Poland could emerge from recession in 2010, say experts

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Like France and Germany, Poland could buck the EU trend and emerge from recession early next year, according to recent forecasts by Polish economists. However, the IMF warned that such predictions could be premature. EURACTIV Poland contributed to this article.

Poland is forecasting gross domestic product (GDP) growth of 1.0 percent this year, which would make it a notable exception in the EU, particularly among ‘new’ EU member states, fighting their way out of the economic crisis (EURACTIV 18/08/09).

The International Monetary Fund (IMF) is more pessimistic, however, and has stressed that Poland’s economy will likely shrink by 0.7 percent.

During the second quarter, the Polish economy grew by 0.3%, according to an announcement by Deputy Minister of Finance Ludwik Kotecki on Monday (17 August).

“Poland and Slovakia have fared better than their neighbors in the second quarter of this year compared to the first quarter,” Romanian economic analyst Aurelian Dochia told AFP.

Indeed, the outlook for Polish industry is improving, Polish newspaper Dziennik reports. While July witnessed the tenth consecutive month of decline in production output, the figure was clearly lower than in June, analysts stressed.

The most optimistic forecasts claim that in July, industrial production decreased by only 1.5% (after falling in the previous month by 4.3% and about 15% at the beginning of the year). According to the most pessimistic figures released, the decline reached 4.3%. “This gives an average of 2.9%,” Dziennik reported.

Tomasz Kaczor, chief economist at the Polish state-owned Bank BGK, emphasised the positive impact of the German and French recovery, announced by the European statistical office Eurostat (EURACTIV 18/08/09).

But Ludwik Sobolewski, president of the Warsaw Stock Exchange, said in an interview with Rzeczpospolita yesterday (18 August) that “talks about the end of the crisis are only marketing”. However, he is optimistic for the Polish market. “It is certain that the financial depression which touched Western Europe is not going to reach us at a later stage,” Sobolewski told the national newspaper.

Analysts are convinced that the situation will improve month by month, Dziennik reported. “In August, industrial output will be even greater than last year, as August last year was exceptionally weak,” said Grzegorz Maliszewski, chief economist at Millennium bank.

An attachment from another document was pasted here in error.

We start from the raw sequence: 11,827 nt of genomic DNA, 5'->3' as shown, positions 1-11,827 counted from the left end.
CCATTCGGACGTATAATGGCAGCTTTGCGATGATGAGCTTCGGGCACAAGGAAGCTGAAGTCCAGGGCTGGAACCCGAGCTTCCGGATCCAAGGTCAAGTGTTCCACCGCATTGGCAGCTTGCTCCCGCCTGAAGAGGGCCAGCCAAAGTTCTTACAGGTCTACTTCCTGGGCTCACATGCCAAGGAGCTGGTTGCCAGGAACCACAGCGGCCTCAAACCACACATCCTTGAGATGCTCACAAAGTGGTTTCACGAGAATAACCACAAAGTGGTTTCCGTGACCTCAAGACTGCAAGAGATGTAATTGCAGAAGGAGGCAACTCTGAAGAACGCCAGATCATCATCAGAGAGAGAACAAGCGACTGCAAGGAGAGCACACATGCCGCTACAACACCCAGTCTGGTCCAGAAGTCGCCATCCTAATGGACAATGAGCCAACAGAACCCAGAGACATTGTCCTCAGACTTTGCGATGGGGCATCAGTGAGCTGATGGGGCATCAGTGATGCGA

Marcin Mrowiec, the chief economist of Pekao bank quoted by Dziennik, is convinced that from the fourth quarter of 2009 the dynamics of production will be positive.

Large economy and few credits

These developments beg the question: Why is recession in Poland less severe than in the other central and eastern countries? Following the demise of U.S. investment bank Lehman Brothers, the Polish interbank market froze, as happened elsewhere, the IMF said.

But thanks to its large domestic market, Poland’s growth remained slightly positive in the last quarter of 2008 and first quarter of 2009, the IMF reported.

Unlike the Baltic countries or Hungary, Poland entered the crisis with relatively healthy fundamentals. Thus, “the government has been able to implement countercyclical policies,” the IMF explained.

Moreover, the credit system is less developed in Poland than in the USA. “Leave credits and learn to live without artificial support” in order to stop the recession, Witold Gadomski wrote in an op-ed in the Gazeta Wyborcza Monday (17 August).

“Despite the revival in the coming years we will face a high budget deficit and growing debt,” Gadomski warns. “These problems do not remain indifferent to the real economy,” he writes. “It will require a reform of public finances, of the tax system, a flexible labor market, better public investments, and an increase in the level of education,” he concluded.

Moreover, to achieve a successful and sustained recovery, Poland ultimately needs its neighbors and trading partners to emerge from recession as well, the IMF warned. 

Financial markets across the globe went into a tailspin following the US sub-prime mortgage crisis in early August 2007, forcing central banks to make massive cash injections to keep the system rolling and fend off a possible liquidity crisis.

In September 2008, the crisis stormed into Europe, pushing member states to rescue banks and help the economy to recover from the worst depression in decades.

The Euro-zone entered into recession in the second quarter of 2008 when the overall GDP fell by 0.3%. The downturn hit its current lowest point in the first quarter of 2009, with GDP shrinking by 2.5% on a quarterly basis and by 4.9% compared to the same quarter of 2008.

Central European countries have been particularly hit by the crisis, especially the Baltic States (EURACTIV 29/07/09) and Hungary (EURACTIV 14/04/09).

Last autumn Prime Minister Donald Tusk made the surprise announcement that Poland would join the euro by 2012. But the government recently recognized that it would be delayed because of the “completely different macroeconomic situation” (EURACTIV 26/06/09).

France and Germany this month published statistics indicating that their countries are emerging from the economic slowdown (EURACTIV 18/08/09). 

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